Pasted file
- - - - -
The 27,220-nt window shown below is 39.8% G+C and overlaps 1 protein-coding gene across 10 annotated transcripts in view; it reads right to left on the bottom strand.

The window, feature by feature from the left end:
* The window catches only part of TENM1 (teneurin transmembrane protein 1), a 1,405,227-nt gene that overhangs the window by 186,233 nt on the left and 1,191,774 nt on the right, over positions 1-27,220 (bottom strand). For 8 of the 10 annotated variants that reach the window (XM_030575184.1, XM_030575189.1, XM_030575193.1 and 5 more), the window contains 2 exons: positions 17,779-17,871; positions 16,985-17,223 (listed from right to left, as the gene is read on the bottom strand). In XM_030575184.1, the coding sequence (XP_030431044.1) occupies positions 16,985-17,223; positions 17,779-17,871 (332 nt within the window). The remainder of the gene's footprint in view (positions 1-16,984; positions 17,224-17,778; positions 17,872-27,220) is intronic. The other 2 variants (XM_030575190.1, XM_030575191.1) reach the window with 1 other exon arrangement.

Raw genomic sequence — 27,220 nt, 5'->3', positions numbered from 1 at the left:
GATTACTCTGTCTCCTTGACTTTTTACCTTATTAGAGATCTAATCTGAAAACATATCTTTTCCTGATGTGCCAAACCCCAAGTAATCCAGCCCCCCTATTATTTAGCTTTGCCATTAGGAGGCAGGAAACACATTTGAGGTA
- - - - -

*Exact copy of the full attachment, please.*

The 27,220-nt window shown below is 39.8% G+C and overlaps 1 protein-coding gene across 10 annotated transcripts in view; it reads right to left on the bottom strand.

The window, feature by feature from the left end:
* The window catches only part of TENM1 (teneurin transmembrane protein 1), a 1,405,227-nt gene that overhangs the window by 186,233 nt on the left and 1,191,774 nt on the right, over positions 1-27,220 (bottom strand). For 8 of the 10 annotated variants that reach the window (XM_030575184.1, XM_030575189.1, XM_030575193.1 and 5 more), the window contains 2 exons: positions 17,779-17,871; positions 16,985-17,223 (listed from right to left, as the gene is read on the bottom strand). In XM_030575184.1, the coding sequence (XP_030431044.1) occupies positions 16,985-17,223; positions 17,779-17,871 (332 nt within the window). The remainder of the gene's footprint in view (positions 1-16,984; positions 17,224-17,778; positions 17,872-27,220) is intronic. The other 2 variants (XM_030575190.1, XM_030575191.1) reach the window with 1 other exon arrangement.

Raw genomic sequence — 27,220 nt, 5'->3', positions numbered from 1 at the left:
GATTACTCTGTCTCCTTGACTTTTTACCTTATTAGAGATCTAATCTGAAAACATATCTTTTCCTGATGTGCCAAACCCCAAGTAATCCAGCCCCCCTATTATTTAGCTTTGCCATTAGGAGGCAGGAAACACATTTGAGGTA